Initially, the radioactive cloud drifted away from the Hispanic villages and Indigenous communities. However, the unpredictable winds of New Mexico brought it back, blanketing these communities with radioactive debris.
The aftermath of the Trinity Test had devastating health repercussions, with families in New Mexico enduring the legacy of cancer spanning multiple generations since 1945. Henry Herrera had to undergo jaw reconstruction as a result of mouth cancer. All of the families suddenly had to grapple with a massive financial burden of medical treatment, completely unaware of the root cause of their affliction.
Even more tragically, New Mexicans exposed to Trinity’s radioactive fallout weren’t eligible for compensation under the Radiation Exposure Compensation Act (RECA), the federal law that provided billions of dollars to individuals exposed during subsequent tests or those exposed during uranium mining. After the atomic bomb went off, children unknowingly played in contaminated water, and livestock drank from radioactive aquifers. Residents suffered from cancer, miscarriages, and many unexplained illnesses. Yet those impacted by the initial test were exempted from compensation. Tina Cordova, a cancer survivor and co-founder of the Tularosa Basin Downwinders, said the exclusion was based on racism: “This is a social justice issue. We want acknowledgment that the federal government did this without our consent then forgot about us and left us to fend for ourselves.”
Beyond the Trinity Test, the Manhattan Project’s dark legacy extends to the Navajo Nation, where uranium mining became a huge industry for nuclear weapons and energy. Navajo workers were kept in the dark about the dangers, and suddenly suffered high rates of health issues like various cancers and kidney failure. To this day, abandoned uranium mines still contaminate Navajo waterways with toxic metals.
For those lucky enough to get RECA compensation, there is a wide range of conditions that weren’t covered, such as kidney tissue injury and nephritis, because of the lack of data connecting those diseases to radiation. RECA also refused to cover Navajo miners after December 1971, when the United States government was no longer the sole purchaser of uranium ore and the mines were opened to commercial interests. Today, the RECA program is as relevant and utilized as it ever was, with over 53,000 claims being filed as of August of last year. A good portion of those claims are Indigenous people like the Navajo.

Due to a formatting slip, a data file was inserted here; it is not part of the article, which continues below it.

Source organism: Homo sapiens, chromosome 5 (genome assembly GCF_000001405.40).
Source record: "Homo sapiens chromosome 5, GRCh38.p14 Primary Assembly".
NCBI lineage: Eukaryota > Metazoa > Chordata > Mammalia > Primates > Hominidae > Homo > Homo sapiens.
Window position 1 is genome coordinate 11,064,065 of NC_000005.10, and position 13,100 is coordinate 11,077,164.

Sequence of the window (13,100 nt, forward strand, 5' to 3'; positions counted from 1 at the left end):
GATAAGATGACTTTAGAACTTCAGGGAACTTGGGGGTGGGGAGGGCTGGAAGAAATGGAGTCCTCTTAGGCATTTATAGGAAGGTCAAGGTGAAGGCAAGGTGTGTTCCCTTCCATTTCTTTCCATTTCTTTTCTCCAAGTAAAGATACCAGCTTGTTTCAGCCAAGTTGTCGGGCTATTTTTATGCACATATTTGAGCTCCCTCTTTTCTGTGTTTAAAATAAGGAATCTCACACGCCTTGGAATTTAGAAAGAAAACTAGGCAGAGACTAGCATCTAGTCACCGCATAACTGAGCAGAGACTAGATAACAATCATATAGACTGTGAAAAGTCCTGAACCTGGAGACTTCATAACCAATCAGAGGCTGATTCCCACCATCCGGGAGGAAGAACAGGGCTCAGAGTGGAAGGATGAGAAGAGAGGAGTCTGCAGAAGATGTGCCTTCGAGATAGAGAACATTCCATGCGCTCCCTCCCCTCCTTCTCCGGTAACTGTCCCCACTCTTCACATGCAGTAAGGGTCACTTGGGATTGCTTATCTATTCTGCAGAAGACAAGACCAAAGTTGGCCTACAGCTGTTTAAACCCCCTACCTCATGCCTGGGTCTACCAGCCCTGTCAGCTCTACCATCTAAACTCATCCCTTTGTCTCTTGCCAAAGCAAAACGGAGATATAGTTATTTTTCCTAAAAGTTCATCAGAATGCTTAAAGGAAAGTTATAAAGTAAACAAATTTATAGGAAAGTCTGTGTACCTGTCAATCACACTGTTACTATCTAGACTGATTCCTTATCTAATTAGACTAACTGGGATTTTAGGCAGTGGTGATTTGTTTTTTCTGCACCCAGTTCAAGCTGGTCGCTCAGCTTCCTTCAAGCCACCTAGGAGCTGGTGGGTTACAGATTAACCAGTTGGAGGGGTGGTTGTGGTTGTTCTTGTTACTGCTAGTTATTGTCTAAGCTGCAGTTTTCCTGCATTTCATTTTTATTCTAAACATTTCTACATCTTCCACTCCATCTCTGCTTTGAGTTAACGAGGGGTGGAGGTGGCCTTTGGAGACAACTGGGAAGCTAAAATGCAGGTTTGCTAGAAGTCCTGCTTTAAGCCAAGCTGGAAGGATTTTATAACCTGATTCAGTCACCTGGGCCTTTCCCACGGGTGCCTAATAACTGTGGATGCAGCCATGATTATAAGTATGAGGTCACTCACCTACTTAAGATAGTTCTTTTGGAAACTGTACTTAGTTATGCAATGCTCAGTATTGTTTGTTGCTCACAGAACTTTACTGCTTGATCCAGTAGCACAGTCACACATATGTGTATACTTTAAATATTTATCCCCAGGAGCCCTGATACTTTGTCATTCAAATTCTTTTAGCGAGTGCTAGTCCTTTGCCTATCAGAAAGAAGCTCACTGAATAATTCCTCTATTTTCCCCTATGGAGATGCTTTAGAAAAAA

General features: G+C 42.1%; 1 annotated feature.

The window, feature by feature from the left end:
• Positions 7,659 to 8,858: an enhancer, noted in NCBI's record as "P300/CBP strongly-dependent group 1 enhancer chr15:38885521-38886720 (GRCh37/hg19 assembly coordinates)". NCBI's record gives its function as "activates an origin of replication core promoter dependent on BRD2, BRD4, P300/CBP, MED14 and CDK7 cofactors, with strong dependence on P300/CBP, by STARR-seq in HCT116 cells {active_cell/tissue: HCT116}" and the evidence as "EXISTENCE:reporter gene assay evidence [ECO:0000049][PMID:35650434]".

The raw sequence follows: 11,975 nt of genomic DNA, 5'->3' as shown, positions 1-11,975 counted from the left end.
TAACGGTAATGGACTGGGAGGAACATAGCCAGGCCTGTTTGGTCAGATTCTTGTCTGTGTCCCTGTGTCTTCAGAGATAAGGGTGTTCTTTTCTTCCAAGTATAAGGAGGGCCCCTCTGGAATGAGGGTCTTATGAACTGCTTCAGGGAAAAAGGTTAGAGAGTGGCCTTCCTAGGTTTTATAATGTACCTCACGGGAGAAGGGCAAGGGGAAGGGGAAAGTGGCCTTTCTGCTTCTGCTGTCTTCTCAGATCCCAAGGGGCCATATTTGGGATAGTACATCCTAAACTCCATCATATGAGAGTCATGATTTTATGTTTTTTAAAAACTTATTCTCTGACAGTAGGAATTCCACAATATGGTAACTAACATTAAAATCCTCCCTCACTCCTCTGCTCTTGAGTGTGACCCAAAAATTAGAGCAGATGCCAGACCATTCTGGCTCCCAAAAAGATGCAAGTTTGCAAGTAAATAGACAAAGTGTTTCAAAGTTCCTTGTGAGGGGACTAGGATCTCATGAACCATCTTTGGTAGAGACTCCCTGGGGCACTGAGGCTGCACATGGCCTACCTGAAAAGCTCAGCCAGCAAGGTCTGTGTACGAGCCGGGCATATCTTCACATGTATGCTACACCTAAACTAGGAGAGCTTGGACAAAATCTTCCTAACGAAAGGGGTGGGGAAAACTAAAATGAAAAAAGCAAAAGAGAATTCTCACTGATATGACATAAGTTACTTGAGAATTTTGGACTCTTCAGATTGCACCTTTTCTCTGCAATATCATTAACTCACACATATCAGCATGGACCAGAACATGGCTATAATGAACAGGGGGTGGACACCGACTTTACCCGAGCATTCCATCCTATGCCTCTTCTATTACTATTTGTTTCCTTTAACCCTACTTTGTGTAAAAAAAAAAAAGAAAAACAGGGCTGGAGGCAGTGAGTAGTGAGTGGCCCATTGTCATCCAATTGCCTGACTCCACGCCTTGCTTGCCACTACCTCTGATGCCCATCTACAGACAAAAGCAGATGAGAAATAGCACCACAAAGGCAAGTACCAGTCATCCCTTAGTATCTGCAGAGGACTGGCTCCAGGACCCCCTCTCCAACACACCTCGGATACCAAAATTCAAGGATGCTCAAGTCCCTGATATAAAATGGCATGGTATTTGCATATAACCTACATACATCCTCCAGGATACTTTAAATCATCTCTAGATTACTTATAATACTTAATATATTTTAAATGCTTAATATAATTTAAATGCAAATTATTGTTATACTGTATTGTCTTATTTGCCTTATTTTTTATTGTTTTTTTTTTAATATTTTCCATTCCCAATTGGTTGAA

Hollywood had no trouble celebrating the Navajo code talkers during World War II, but although the Oppenheimer movie provided a chance to showcase another part of their history that was just as patriotic and dangerous, it was passed over. I can’t help but wonder if one of the reasons was that it really didn’t paint our government in the best light.
RECA was set to expire July 10, 2022, but Democratic Sen. Ben Ray Luján of New Mexico was able to secure a two-year extension, which President Joe Biden signed into law. Luján has been pushing RECA legislation and amendments every term he’s served in office. His new amendment would update the RECA program to cover more people, to include those impacted by the Trinity Test 78 years ago. It would expand eligibility to people beyond Arizona, Nevada, and Utah, and would finally compensate former industry workers, most of whom are members of the Navajo Nation.
Thankfully, his amendment passed the Senate in a bipartisan fashion this past August. Unfortunately, it is not a part of any House bill, as the current House majority doesn’t seem at all interested in actually legislating. Hopefully, the House and Senate Armed Services Committees will work out the RECA language in their reconciliation for the upcoming budget fight. My fear is that this will become a casualty of the Freedom Caucus’ budget war—especially since it’s about spending money to help minority victims.
Let your elected officials know that you are watching. You can do your part in encouraging your representative to sign on to expand the Radiation Exposure Compensation Act.
The Navajo Nation, Hispanos, and other Indigenous communities have suffered long enough. Native American communities have routinely suffered the brunt of environmental pollution, from the dumping of toxic waste on their land to being forced to fight multiple tar sand pipelines through sensitive areas regardless of treaties promising their sovereignty.
Just last year, citizens of multiple tribal nations traveled to White Mesa, Utah, to protest a corporate uranium mill’s sprawling waste pits that have polluted the local tribe’s water supply. The mill has had a long history of discarding waste that has contaminated the local Indigenous lands.
The least our leaders can do is acknowledge the severe health conditions and the suffering that is still happening as the result of purposely exposing people to dangerous levels of radiation. Being left out of the latest Hollywood summer blockbuster is one thing, but I can’t excuse them being ignored any longer by our government.